Automate Vital Sign Collection to Improve Outcomes and Combat Burnout

By Christopher Cheney

Automating the collection of inpatient vital signs has improved the ability to identify patients who are deteriorating at Ardent Health.

Vital signs are critical indicators of a patient’s condition in the inpatient setting. Manual collection of vital signs is conducted about four times per day, which is often insufficient to determine whether a patient is decompensating, says F.J. Campbell, MD, chief medical officer of Ardent Health.

The health system has adopted HealthCast, a technological solution that has increased the collection of vital signs to 1,440 times per day, Campbell says.

“We looked for technology that could automate the collection of vital signs. We felt that if we could improve the collection of vital signs, we would be in a better position to identify patients who were deteriorating,” he says. “We were looking to improve workflow, take away workflow from the staff who were already overburdened with tasks, and identify the deteriorating patients better.”

The data collected by HealthCast has been incorporated into the health system’s deterioration index software, which has revolutionized the accuracy and efficacy of Ardent’s deterioration index tools, Campbell says.

Prior to adopting HealthCast, Ardent was using the deterioration index in the health system’s electronic health record, Epic, to help identify patients who were deteriorating, Campbell says.

“We leaned in on the deterioration indexes that we had in Epic, which helped. But what we were not appreciative of was how limited that system could be without significantly increasing the amount of vital signs that we were collecting,” he says. “The deterioration indexes in Epic helped, but there was not enough specificity. The sensitivity and specificity for all of our deterioration indexes went up with more vital signs coming in.”

With essentially continuous collection of vital signs at inpatient units, Ardent has improved three key outcomes, Campbell says. The health system has reduced mortality, decreased length of stay, and increased transfers of patients to ICUs. The increase in patient transfers to ICUs shows that the health system is catching deteriorating patients before it is too late to provide them with critical care.

“It is a far better thing to capture someone who needs to go to the ICU than to not capture them in time,” he says. “Patient satisfaction has increased because patients feel safer.”

Reducing burnout

Automating the collection of vital signs and improving identification of deteriorating patients has reduced burnout among physicians, nurses, and technicians, Campbell says.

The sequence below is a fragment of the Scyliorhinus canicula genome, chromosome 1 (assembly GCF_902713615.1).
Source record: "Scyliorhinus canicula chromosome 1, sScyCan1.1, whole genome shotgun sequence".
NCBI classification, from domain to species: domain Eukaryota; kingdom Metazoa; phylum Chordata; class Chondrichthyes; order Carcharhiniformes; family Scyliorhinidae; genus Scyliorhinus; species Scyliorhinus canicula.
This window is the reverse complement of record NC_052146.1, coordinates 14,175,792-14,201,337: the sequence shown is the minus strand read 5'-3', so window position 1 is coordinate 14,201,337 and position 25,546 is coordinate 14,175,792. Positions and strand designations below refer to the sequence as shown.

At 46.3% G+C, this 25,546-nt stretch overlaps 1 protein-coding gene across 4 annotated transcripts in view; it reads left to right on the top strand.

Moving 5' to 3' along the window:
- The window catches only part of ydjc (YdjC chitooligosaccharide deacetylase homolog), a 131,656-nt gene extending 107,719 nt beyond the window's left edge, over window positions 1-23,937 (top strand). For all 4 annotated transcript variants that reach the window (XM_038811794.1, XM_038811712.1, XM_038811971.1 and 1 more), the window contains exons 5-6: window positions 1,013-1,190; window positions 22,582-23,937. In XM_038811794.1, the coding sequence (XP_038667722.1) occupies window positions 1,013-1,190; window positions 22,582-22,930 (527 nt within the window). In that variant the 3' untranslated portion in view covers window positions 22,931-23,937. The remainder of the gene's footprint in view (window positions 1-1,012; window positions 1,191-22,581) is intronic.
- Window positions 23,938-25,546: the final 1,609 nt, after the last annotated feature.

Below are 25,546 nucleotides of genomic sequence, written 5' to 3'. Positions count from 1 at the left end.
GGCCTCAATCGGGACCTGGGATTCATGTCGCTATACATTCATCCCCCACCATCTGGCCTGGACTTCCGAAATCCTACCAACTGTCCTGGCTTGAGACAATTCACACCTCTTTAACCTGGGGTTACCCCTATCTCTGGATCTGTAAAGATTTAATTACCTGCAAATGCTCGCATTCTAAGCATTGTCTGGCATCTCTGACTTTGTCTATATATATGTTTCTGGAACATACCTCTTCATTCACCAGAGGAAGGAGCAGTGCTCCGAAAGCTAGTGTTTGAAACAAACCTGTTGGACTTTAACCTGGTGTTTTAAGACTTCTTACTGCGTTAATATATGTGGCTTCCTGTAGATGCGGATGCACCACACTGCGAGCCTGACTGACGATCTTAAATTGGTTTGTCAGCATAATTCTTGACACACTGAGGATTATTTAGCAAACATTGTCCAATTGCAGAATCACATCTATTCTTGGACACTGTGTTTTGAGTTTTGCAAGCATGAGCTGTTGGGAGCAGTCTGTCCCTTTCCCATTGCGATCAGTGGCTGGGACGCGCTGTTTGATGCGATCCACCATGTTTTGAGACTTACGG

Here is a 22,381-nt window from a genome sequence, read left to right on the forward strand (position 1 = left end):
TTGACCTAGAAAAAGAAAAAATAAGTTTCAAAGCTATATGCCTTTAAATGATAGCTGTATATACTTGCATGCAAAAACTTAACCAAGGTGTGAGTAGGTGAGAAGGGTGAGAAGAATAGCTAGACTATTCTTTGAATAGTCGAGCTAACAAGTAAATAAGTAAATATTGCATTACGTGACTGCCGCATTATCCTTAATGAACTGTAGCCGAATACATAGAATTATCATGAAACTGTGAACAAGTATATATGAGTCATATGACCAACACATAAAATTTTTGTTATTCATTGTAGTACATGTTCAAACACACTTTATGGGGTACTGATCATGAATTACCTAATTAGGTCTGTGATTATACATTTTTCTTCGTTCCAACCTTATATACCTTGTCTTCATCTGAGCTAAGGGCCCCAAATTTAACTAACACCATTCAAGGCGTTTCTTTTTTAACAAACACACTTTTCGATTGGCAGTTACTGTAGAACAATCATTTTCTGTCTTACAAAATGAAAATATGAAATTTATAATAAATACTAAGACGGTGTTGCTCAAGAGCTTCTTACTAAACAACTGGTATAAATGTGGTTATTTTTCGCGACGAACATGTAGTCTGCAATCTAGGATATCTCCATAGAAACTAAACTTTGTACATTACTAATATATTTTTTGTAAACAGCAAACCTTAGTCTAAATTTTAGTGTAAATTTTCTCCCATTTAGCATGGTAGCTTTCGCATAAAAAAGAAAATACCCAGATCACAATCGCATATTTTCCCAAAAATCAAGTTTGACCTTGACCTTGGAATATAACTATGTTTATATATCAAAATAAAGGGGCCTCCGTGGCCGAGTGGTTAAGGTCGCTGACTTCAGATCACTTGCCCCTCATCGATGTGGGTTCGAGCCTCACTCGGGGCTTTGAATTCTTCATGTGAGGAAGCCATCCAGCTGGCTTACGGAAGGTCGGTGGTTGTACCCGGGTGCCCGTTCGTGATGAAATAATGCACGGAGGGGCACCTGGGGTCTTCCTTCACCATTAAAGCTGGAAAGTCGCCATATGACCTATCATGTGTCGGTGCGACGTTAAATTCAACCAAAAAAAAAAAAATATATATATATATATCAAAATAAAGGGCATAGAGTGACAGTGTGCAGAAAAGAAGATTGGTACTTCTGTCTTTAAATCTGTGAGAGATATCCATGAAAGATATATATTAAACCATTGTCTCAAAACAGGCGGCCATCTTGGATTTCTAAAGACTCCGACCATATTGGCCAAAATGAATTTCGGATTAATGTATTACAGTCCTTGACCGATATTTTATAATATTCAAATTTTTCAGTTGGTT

A major source of burnout for anyone in the hospital working at the bedside is fear, Campbell says. “There is the fear that there could be a patient who is deteriorating that we can’t identify. So, we tried to figure out what we could do tangibly to reduce this fear.”

The emotional burden on clinicians seeing patients deteriorate that they were not expecting to deteriorate usually involves clinicians feeling that they made a mistake, he says. “The absence of identifying the patient who is deteriorating creates a situation that we call the second victim, which is specifically the clinicians. If a patient deteriorates on a clinician’s watch, it has a tremendous impact on them. It is a catalyst for clinicians to leave the industry.”

Advice for other health systems

Health systems and hospitals should not accept burnout as an inevitable consequence of the work that they perform, Campbell says.

“You do not want burnout to become a form of capitulation,” he says. “We need to identify the elements that drive burnout. One example is patients declining on a clinician’s watch, which makes the clinician feel they have failed the patient and they have failed themselves in their ability to execute care safely. Deterioration of patients cannot be viewed as, ‘That’s just the way it is.'”

“The best way to improve workflows is to take them away through automation,” he says. “At Ardent, we are militant about workflow, which has gained the appreciation of our staff. Improving our workflows has an impact on our turnover and our recruitment, particularly for nurses and clinicians.”

Christopher Cheney is the CMO editor at HealthLeaders.